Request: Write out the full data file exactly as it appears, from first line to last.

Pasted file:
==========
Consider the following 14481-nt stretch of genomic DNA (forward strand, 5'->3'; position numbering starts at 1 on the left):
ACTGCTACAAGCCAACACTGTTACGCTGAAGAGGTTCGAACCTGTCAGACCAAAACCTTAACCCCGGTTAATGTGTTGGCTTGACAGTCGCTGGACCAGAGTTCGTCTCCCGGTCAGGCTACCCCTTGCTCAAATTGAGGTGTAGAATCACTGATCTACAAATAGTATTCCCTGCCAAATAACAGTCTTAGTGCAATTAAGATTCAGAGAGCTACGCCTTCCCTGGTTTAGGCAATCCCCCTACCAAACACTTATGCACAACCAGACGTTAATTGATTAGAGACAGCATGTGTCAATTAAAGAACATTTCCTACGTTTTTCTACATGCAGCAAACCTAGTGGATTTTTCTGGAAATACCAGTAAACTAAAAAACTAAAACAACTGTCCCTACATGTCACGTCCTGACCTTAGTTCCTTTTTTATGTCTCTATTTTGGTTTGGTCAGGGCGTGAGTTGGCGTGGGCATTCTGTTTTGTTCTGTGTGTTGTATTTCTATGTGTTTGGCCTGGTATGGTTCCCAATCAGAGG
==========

Consider the following 14481-nt stretch of genomic DNA (forward strand, 5'->3'; position numbering starts at 1 on the left):
ACTGCTACAAGCCAACACTGTTACGCTGAAGAGGTTCGAACCTGTCAGACCAAAACCTTAACCCCGGTTAATGTGTTGGCTTGACAGTCGCTGGACCAGAGTTCGTCTCCCGGTCAGGCTACCCCTTGCTCAAATTGAGGTGTAGAATCACTGATCTACAAATAGTATTCCCTGCCAAATAACAGTCTTAGTGCAATTAAGATTCAGAGAGCTACGCCTTCCCTGGTTTAGGCAATCCCCCTACCAAACACTTATGCACAACCAGACGTTAATTGATTAGAGACAGCATGTGTCAATTAAAGAACATTTCCTACGTTTTTCTACATGCAGCAAACCTAGTGGATTTTTCTGGAAATACCAGTAAACTAAAAAACTAAAACAACTGTCCCTACATGTCACGTCCTGACCTTAGTTCCTTTTTTATGTCTCTATTTTGGTTTGGTCAGGGCGTGAGTTGGCGTGGGCATTCTGTTTTGTTCTGTGTGTTGTATTTCTATGTGTTTGGCCTGGTATGGTTCCCAATCAGAGG